Results: A total of 4076 participants were enrolled; 2717 were assigned to receive efpeglenatide and 1359 to receive placebo. During a median follow-up of 1.81 years, an incident MACE occurred in 189 participants (7.0%) assigned to receive efpeglenatide (3.9 events per 100 person-years) and 125 participants (9.2%) assigned to receive placebo (5.3 events per 100 person-years) (hazard ratio, 0.73; 95% confidence interval [CI], 0.58 to 0.92; P<0.001 for noninferiority; P = 0.007 for superiority). A composite renal outcome event (a decrease in kidney function or macroalbuminuria) occurred in 353 participants (13.0%) assigned to receive efpeglenatide and in 250 participants (18.4%) assigned to receive placebo (hazard ratio, 0.68; 95% CI, 0.57 to 0.79; P<0.001). Diarrhea, constipation, nausea, vomiting, or bloating occurred more frequently with efpeglenatide than with placebo.

Conclusions: In this trial involving participants with type 2 diabetes who had either a history of cardiovascular disease or current kidney disease plus at least one other cardiovascular risk factor, the risk of cardiovascular events was lower among those who received weekly subcutaneous injections of efpeglenatide at a dose of 4 or 6 mg than among those who received placebo. (Funded by Sanofi; AMPLITUDE-O ClinicalTrials.gov number, NCT03496298.).
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http://dx.doi.org/10.1056/NEJMoa2108269DOI Listing
June 2021

Impact of nutraceuticals on markers of systemic inflammation: Potential relevance to cardiovascular diseases - A position paper from the International Lipid Expert Panel (ILEP).

Prog Cardiovasc Dis 2021 Jun 27. Epub 2021 Jun 27.

Department of Hypertension, Medical University of Lodz (MUL), Lodz, Poland; Cardiovascular Research Centre, University of Zielona Gora, Zielona Gora, Poland. Electronic address:

Inflammation is a marker of arterial disease stemming from cholesterol-dependent to -independent molecular mechanisms. In recent years, the role of inflammation in atherogenesis has been underpinned by pharmacological approaches targeting systemic inflammation that have led to a significant reduction in cardiovascular disease (CVD) risk. Although the use of nutraceuticals to prevent CVD has largely focused on lipid-lowering (e.g, red-yeast rice and omega-3 fatty acids), there is growing interest and need, especially now in the time of coronavirus pandemic, in the use of nutraceuticals to reduce inflammatory markers, and potentially the inflammatory CVD burden, however, there is still not enough evidence to confirm this. Indeed, diet is an important lifestyle determinant of health and can influence both systemic and vascular inflammation, to varying extents, according to the individual nutraceutical constituents. Thus, the aim of this Position Paper is to provide the first attempt at recommendations on the use of nutraceuticals with effective anti-inflammatory properties.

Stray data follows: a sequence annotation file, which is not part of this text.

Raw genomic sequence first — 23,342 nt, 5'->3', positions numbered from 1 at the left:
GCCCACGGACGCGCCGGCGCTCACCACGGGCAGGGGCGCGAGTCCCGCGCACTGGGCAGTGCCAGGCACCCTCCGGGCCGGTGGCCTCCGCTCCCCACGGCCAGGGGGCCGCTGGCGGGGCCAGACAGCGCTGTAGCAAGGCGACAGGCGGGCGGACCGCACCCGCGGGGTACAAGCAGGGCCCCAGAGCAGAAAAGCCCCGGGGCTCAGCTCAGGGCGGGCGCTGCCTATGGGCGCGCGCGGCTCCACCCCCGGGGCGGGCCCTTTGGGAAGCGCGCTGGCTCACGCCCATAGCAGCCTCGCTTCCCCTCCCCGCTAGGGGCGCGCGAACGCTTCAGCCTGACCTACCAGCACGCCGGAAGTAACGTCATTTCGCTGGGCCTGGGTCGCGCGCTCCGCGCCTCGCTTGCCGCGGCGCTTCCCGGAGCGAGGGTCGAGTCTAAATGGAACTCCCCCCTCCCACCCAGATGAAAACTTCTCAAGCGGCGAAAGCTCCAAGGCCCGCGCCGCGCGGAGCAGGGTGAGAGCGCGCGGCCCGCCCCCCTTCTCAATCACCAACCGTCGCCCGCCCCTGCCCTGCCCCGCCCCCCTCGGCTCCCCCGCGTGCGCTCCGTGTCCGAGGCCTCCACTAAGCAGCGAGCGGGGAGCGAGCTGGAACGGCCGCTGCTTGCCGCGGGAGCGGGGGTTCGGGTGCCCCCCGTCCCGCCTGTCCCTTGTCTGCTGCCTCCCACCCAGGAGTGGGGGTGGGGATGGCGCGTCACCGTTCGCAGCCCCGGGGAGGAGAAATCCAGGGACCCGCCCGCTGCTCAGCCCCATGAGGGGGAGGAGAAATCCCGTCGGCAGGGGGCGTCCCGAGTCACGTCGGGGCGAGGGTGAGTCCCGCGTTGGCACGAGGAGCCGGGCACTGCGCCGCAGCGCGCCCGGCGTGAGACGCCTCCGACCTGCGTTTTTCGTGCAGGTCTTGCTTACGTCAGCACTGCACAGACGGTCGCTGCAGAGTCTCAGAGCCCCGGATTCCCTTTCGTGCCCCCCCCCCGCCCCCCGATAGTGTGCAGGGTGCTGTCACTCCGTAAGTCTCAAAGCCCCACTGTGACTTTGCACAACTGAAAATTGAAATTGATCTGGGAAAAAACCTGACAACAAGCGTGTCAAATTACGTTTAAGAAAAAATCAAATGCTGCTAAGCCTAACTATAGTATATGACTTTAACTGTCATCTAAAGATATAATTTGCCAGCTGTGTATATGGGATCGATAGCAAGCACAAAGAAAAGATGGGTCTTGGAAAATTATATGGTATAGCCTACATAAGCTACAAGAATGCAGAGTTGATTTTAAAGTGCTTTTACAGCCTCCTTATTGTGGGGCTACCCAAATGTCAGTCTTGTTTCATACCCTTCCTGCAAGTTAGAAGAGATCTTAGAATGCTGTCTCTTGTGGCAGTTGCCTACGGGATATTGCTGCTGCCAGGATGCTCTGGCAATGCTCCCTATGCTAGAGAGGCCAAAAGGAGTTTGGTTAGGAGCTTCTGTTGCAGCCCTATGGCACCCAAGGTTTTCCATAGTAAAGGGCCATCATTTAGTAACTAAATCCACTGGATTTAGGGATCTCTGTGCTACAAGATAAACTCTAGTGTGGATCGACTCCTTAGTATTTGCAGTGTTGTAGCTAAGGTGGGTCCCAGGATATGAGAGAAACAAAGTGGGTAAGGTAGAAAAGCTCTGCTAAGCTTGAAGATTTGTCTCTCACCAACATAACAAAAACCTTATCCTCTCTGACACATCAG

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http://dx.doi.org/10.1016/j.pcad.2021.06.010DOI Listing
June 2021

Ethnic differences in guideline-indicated statin initiation for people with type 2 diabetes in UK primary care, 2006-2019: A cohort study.

PLoS Med 2021 Jun 29;18(6):e1003672. Epub 2021 Jun 29.

University College London, London, United Kingdom.

Background: Type 2 diabetes is 2-3 times more prevalent in people of South Asian and African/African Caribbean ethnicity than people of European ethnicity living in the UK. The former 2 groups also experience excess atherosclerotic cardiovascular disease (ASCVD) complications of diabetes. We aimed to study ethnic differences in statin initiation, a cornerstone of ASCVD primary prevention, for people with type 2 diabetes.

Methods And Findings: Observational cohort study of UK primary care records, from 1 January 2006 to 30 June 2019. Data were studied from 27,511 (88%) people of European ethnicity, 2,386 (8%) people of South Asian ethnicity, and 1,142 (4%) people of African/African Caribbean ethnicity with incident type 2 diabetes, no previous ASCVD, and statin use indicated by guidelines. Statin initiation rates were contrasted by ethnicity, and the number of ASCVD events that could be prevented by equalising prescribing rates across ethnic groups was estimated. Median time to statin initiation was 79, 109, and 84 days for people of European, South Asian, and African/African Caribbean ethnicity, respectively. People of African/African Caribbean ethnicity were a third less likely to receive guideline-indicated statins than European people (n/N [%]: 605/1,142 [53%] and 18,803/27,511 [68%], respectively; age- and gender-adjusted HR 0.67 [95% CI 0.60 to 0.76], p < 0.001). The HR attenuated marginally in a model adjusting for total cholesterol/high-density lipoprotein cholesterol ratio (0.77 [95% CI 0.69 to 0.85], p < 0.001), with no further diminution when deprivation, ASCVD risk factors, comorbidity, polypharmacy, and healthcare usage were accounted for (fully adjusted HR 0.76 [95% CI 0.68, 0.85], p < 0.001). People of South Asian ethnicity were 10% less likely to receive a statin than European people (1,489/2,386 [62%] and 18,803/27,511 [68%], respectively; fully adjusted HR 0.91 [95% CI 0.85 to 0.98], p = 0.008, adjusting for all covariates). We estimated that up to 12,600 ASCVD events could be prevented over the lifetimes of people currently affected by type 2 diabetes in the UK by equalising statin prescribing across ethnic groups. Limitations included incompleteness of recording of routinely collected data.

Conclusions: In this study we observed that people of African/African Caribbean ethnicity with type 2 diabetes were substantially less likely, and people of South Asian ethnicity marginally less likely, to receive guideline-indicated statins than people of European ethnicity, even after accounting for sociodemographics, healthcare usage, ASCVD risk factors, and comorbidity. Underuse of statins in people of African/African Caribbean or South Asian ethnicity with type 2 diabetes is a missed opportunity to prevent cardiovascular events.